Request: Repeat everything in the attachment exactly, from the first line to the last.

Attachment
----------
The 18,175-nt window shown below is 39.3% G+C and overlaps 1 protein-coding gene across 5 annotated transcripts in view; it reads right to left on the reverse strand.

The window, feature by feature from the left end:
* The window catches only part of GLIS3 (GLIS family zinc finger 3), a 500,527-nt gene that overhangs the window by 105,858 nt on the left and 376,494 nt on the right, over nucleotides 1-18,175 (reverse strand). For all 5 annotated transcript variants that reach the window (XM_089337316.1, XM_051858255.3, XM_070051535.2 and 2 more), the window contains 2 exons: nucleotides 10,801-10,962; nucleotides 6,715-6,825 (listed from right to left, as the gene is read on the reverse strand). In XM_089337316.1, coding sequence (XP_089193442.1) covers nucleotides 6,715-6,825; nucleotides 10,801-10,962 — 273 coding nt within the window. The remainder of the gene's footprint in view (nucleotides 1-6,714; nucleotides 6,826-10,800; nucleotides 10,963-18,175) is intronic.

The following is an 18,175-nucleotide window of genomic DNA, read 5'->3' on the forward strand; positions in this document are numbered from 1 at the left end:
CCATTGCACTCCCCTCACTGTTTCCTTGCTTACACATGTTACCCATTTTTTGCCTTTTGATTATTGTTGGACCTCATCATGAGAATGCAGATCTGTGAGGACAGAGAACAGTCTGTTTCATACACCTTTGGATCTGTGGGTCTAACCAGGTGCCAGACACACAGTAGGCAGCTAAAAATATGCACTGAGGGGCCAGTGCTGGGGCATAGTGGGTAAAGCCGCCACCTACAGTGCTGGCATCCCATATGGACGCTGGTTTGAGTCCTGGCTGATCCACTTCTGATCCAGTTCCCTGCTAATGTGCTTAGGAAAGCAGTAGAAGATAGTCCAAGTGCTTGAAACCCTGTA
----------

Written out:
The 18,175-nt window shown below is 39.3% G+C and overlaps 1 protein-coding gene across 5 annotated transcripts in view; it reads right to left on the reverse strand.

The window, feature by feature from the left end:
* The window catches only part of GLIS3 (GLIS family zinc finger 3), a 500,527-nt gene that overhangs the window by 105,858 nt on the left and 376,494 nt on the right, over nucleotides 1-18,175 (reverse strand). For all 5 annotated transcript variants that reach the window (XM_089337316.1, XM_051858255.3, XM_070051535.2 and 2 more), the window contains 2 exons: nucleotides 10,801-10,962; nucleotides 6,715-6,825 (listed from right to left, as the gene is read on the reverse strand). In XM_089337316.1, coding sequence (XP_089193442.1) covers nucleotides 6,715-6,825; nucleotides 10,801-10,962 — 273 coding nt within the window. The remainder of the gene's footprint in view (nucleotides 1-6,714; nucleotides 6,826-10,800; nucleotides 10,963-18,175) is intronic.

The following is an 18,175-nucleotide window of genomic DNA, read 5'->3' on the forward strand; positions in this document are numbered from 1 at the left end:
CCATTGCACTCCCCTCACTGTTTCCTTGCTTACACATGTTACCCATTTTTTGCCTTTTGATTATTGTTGGACCTCATCATGAGAATGCAGATCTGTGAGGACAGAGAACAGTCTGTTTCATACACCTTTGGATCTGTGGGTCTAACCAGGTGCCAGACACACAGTAGGCAGCTAAAAATATGCACTGAGGGGCCAGTGCTGGGGCATAGTGGGTAAAGCCGCCACCTACAGTGCTGGCATCCCATATGGACGCTGGTTTGAGTCCTGGCTGATCCACTTCTGATCCAGTTCCCTGCTAATGTGCTTAGGAAAGCAGTAGAAGATAGTCCAAGTGCTTGAAACCCTGTA